The Arab Street located on the Council of Foreign Relations website would appear to be another high collared take on Middle East politics. Yet Ed Husain, a Senior Fellow at CFR, has developed his blog into one of the most insightful sources for analysis on what is happening in the region. Whether it's warning about the threat of intervention in Syria or exploring the power of American influence in Egypt, Husain does not pull punches. His posts are well thought out, clear, concise and surprisingly engaging. To top it off, Husain does not shy away from engaging with his readers, whether on twitter or directly on his blog, The Arab Street is an open and unique source. Unfortunately, the blog is currently only published in English, but for those students or readers looking for an accessible source for fresh analysis, this is the blog for you. 

Arabs Think, the revolutions of the past year have been the domain of young people and thus it is perhaps fitting that on Arabs Think the students have become the teachers. Launched by students who specialize in different aspects of Middle East politics, the blog offers comprehensive analyses and synopses of the most pressing issues. With 185 millions Arabs under the age of 30, the Arabs Think team has cultivated a network of exclusive young sources which keep them in touch with real time developments. Whether it is the workers strike in Algeria or the dangerous situation in Syria, they have consistently been ahead of the curve, and they deserve more recognition than they currently receive. Publishing in both French and English, their coverage of the North African revolutions has been especially strong and it is worth reading through their archives to see what you may have missed.

Week of January 23rd

The Moor Next Door (TMND) blog should be the top destination for anyone seeking a sophisticated understanding of Maghrebian politics. While its posts cover all of North Africa, TMND offers unsurpassed analyses of Algerian and Mauritanian affairs. An intimate knowledge of the region, its history, and underlying dynamics secures depth for its articles, and occasionally a series on the same topic provokes a fascinating, extended discussion. The author follows the geopolitics of the region closely, never failing to offer a rich background to the stories making the headlines. With its writing blending a nice casual style with academic rigour, TMND also attracts a large number of visitors who have valuable comments to make. This blog may well be unique as an English language resource about a region usually viewed as mostly Francophone.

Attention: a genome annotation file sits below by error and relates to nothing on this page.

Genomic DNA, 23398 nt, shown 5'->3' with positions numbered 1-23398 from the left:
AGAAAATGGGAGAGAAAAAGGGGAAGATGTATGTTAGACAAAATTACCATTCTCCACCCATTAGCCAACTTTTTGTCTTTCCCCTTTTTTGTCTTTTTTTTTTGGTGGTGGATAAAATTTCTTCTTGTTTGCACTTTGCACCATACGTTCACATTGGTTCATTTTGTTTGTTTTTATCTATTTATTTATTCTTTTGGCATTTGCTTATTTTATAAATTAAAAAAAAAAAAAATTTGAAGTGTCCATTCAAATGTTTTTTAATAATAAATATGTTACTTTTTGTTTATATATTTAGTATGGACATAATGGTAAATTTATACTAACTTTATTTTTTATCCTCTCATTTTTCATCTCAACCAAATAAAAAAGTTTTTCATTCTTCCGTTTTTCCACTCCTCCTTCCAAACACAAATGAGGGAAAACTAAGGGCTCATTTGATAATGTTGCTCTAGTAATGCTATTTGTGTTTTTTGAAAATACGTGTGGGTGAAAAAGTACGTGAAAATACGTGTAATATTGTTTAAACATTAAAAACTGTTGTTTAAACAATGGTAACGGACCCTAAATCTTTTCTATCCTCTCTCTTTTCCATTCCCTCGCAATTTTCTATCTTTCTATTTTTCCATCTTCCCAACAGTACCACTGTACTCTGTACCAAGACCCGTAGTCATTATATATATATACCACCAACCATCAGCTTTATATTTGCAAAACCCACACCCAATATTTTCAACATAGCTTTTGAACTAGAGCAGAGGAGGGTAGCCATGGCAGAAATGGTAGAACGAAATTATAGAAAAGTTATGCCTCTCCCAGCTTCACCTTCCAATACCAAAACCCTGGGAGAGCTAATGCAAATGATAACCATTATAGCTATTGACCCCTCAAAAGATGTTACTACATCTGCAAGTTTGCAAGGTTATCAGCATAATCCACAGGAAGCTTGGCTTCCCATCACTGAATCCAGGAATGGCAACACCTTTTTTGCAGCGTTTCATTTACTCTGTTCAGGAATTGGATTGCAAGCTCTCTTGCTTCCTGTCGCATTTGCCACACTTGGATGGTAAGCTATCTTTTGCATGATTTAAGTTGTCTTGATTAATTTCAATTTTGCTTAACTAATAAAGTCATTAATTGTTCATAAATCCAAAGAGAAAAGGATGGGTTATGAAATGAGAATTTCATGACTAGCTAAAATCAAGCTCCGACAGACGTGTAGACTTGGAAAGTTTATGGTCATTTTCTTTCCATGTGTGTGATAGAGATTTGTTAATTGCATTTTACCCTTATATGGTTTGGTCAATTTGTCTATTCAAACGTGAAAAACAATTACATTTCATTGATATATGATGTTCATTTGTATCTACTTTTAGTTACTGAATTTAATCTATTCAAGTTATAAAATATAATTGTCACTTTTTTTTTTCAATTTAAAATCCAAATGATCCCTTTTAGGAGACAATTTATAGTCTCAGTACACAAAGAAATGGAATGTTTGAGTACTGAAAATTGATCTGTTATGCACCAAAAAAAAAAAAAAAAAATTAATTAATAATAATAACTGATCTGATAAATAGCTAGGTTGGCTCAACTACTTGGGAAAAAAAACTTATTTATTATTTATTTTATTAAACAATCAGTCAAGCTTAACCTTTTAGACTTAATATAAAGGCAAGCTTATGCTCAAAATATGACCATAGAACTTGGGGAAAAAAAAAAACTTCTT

The Big Pharaoh is an anonymous Egyptian activist that has been blogging since 2004, under his witty sphinx logo, once seen never forgotten. The blog is on everything Egyptian but on Middle Eastern/North African current affairs as well. The writing and critique is amongst the sharpest in the Arab blogosphere and shows real knowledge of the history of Egypt and the region as a whole. The reflection and analysis this blog poses is food for thought. The most recent post entitled 'Islam Needs Another Revolution' is a great piece on the history of Egyptian and Islamic critical thought. It is brief but to the point, illuminating the history of some of Egypt's most prominent thinkers. The author insists that Egyptians can veer away from extremist ideals, and remember what is good in the rich legacy of their thinkers. The blog is not easy to navigate and could use an update with a more pleasant layout. But it has many useful links and a long archive to delve into. I am excited about following this blog from now on and look forward to the next post. The Big Pharaoh is responsive and very active on twitter and has a large following.


Shabab Libya is an excellent source focused on Libyan current affairs. Established just before the Libyan revolution it has covered every event since then and much more. It is an impressively designed website, very well organised and pleasant to navigate. Due to it's easy accessibility I found myself exploring a world of information on Libya in the different categories. The writing is easy to read and I found the forum section particularly addictive. People share their thoughts on everything from high culture to everyday shopping. I was most impressed by the amount of interactive material on the website. In the media section you can find music videos, photos documenting the revolution and short documentary clips. Help, I can see myself spending hours on there. Personally, I would like to see this brilliant website post more opinion/editorial articles because everything else about it is almost too good to be true. The website is also available in Arabic. The Libyan Youth Movement are very active on twitter and Facebook and have many followers.

2011 Best of the blogs selections